5. The switch according to claim 3, wherein said conductive element comprises an elongate "c" shaped electrically conductive contact.
6. The rotary switch according to claim 1 including stop means at the other end of said bore and a tab on said shaft positioned to engage said stop means for limiting the rotary motion of said switch assembly.
7. The switch according to claim 1 including a second flange intermediate the ends of said bore, said shaft being mounted for rotary motion within said second flange, and including ring means on said shaft for locking said shaft in said second flange.
8. The switch according to claim 7 wherein said second flange includes a series of slots offset from the slots in said interrupted flange whereby said housing can be injection molded in one operation.
9. A multiposition rotary switch comprising a housing having an axial and a counterbore at one end of said housing, a number of contacts mounted on said one end of said housing in a spaced relation around said counterbore, a rotatable switch assembly mounted in said bore, said assembly including a shaft having a recessed contact holder at one end and a driven member at the other end, floating contact means positioned in said holder for operatively connecting two of said contacts in each position of said shaft and a cap selectively mountable on said housing in one position to form a closure around the driven member of said shaft and mountable on said driven member on said shaft in the other position for turning said shaft assembly in said bore.
10. The rotary switch according to claim 9 wherein each floating contact means includes an electrically conductive element and a spring mounted in said recessed holder in a position to bias said conductive element into engagement with said contacts.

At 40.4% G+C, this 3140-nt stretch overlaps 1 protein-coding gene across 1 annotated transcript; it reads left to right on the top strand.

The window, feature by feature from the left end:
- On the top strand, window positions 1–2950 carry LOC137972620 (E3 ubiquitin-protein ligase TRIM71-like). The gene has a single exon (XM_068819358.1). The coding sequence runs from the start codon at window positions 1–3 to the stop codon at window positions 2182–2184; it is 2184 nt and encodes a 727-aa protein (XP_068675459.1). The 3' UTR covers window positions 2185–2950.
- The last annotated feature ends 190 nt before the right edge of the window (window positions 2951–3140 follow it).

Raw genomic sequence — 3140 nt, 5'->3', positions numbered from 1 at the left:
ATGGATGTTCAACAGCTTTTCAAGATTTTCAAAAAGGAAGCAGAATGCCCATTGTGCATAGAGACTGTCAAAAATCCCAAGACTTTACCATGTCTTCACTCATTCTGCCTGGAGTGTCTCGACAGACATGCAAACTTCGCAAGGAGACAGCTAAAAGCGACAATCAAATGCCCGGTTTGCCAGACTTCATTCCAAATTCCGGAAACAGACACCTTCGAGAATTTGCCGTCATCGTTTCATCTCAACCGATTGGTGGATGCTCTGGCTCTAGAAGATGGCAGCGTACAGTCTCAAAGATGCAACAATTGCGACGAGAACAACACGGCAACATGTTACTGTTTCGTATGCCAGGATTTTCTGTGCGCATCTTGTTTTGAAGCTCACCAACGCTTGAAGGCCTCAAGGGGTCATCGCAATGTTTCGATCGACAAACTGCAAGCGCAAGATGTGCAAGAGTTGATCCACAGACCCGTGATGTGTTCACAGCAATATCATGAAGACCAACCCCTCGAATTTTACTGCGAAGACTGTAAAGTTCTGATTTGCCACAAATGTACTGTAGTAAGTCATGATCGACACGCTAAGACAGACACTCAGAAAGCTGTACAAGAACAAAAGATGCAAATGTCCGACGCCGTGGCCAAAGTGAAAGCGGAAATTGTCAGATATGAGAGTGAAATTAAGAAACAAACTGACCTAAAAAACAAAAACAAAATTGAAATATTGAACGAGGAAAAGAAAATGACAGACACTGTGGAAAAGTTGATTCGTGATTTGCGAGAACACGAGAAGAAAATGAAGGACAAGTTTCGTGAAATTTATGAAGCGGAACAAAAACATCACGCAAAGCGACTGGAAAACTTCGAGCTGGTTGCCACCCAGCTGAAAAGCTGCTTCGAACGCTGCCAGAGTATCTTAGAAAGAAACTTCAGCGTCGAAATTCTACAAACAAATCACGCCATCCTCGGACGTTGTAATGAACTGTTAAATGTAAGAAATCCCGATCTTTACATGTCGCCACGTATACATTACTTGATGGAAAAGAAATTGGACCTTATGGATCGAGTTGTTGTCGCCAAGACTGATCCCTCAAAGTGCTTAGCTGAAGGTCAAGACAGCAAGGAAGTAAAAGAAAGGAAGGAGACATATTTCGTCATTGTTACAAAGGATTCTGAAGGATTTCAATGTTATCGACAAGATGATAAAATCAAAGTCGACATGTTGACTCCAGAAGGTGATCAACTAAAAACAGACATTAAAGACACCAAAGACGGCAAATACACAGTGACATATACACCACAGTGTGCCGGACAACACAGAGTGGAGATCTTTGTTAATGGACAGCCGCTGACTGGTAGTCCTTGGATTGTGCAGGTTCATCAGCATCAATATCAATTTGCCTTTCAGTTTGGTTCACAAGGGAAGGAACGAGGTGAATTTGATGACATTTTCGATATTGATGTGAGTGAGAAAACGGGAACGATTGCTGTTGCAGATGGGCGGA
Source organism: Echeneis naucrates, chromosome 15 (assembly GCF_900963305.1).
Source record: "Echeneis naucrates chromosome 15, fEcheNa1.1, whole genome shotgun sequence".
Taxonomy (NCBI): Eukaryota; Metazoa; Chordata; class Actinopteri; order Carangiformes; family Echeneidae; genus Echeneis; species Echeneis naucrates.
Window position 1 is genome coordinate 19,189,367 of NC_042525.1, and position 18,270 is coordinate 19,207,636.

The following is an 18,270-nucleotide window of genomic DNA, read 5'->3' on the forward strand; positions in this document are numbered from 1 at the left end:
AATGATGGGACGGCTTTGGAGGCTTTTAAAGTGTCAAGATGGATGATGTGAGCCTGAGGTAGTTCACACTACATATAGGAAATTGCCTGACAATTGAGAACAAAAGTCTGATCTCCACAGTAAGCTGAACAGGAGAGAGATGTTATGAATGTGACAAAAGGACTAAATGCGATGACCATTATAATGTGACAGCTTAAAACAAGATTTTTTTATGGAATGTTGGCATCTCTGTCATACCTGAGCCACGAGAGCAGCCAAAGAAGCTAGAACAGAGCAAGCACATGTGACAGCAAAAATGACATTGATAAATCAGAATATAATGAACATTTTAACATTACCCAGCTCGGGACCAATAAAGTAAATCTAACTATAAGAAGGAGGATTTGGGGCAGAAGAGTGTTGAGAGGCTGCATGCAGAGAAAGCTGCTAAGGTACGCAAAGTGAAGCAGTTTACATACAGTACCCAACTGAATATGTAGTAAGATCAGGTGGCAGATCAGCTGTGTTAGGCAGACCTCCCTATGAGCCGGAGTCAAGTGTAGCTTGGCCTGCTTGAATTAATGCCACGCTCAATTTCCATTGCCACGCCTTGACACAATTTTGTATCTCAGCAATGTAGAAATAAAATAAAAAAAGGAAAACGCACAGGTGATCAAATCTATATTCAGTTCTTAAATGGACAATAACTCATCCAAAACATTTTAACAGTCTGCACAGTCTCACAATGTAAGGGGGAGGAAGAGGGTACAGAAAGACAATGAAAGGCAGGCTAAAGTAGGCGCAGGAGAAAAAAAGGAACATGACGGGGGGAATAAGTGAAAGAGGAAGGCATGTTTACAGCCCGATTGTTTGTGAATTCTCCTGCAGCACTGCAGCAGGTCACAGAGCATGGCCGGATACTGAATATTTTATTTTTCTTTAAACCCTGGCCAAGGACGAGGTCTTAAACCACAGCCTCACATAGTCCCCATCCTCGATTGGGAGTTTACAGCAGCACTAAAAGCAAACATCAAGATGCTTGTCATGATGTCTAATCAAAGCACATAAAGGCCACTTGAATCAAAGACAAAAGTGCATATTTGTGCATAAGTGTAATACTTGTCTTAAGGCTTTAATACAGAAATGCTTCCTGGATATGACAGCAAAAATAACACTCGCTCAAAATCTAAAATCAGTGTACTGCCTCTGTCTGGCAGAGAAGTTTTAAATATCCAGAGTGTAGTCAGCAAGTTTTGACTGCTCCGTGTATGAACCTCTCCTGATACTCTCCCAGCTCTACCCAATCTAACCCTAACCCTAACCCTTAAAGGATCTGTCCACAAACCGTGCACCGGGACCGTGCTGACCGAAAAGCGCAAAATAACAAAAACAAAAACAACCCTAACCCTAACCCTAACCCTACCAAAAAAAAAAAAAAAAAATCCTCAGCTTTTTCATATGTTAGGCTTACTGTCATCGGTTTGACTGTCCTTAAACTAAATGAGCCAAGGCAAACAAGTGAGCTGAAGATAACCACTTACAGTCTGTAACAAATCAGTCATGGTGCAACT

11. The switch according to claim 9 or 10 wherein said floating contact means includes a hollow tubular electrically conductive contact.
12. The switch according to claim 9 or 10 wherein said floating contact means includes a pair of elongate "c" shaped electrically conductive contacts.
13. The rotary switch according to claim 9 including a stop flange formed on said one end of said bore and a tab formed on said switch flange in a position to engage said stop flange for limiting the rotary motion of said shaft.
14. The switch according to claim 9 or 13 including an interrupted flange at the other end of said bore having a series of slots and said driven member is in the form of a hex member having an arrow molded thereon, and said closure cap includes a boss having a shape corresponding to said hex member and an arrow-shaped recess in said boss to engage said arrow whereby said cap cannot be rotated until said arrow-shaped recess mates with said arrow.
15. A housing for a multi-position rotary dual voltage or tap changer transformer switch including a shaft assembly with moveable contact means, said housing comprising a molded plastic member having a bore forming a bearing surface for said shaft assembly, an interrupted mounting flange located intermediate the end of the bore for retaining said shaft assembly in the bore of the housing and an interrupted key flange at one end of the bore for providing a rotary lock release for said shaft assembly, said flanges each including slots, the slots in one flange being offset from the slots in the other flange and a number of fixed contacts mounted on the other end of said housing in an equally spaced relation to said bore, whereby said shaft assembly can be positioned in said bore for selectively electrically connecting said fixed contacts.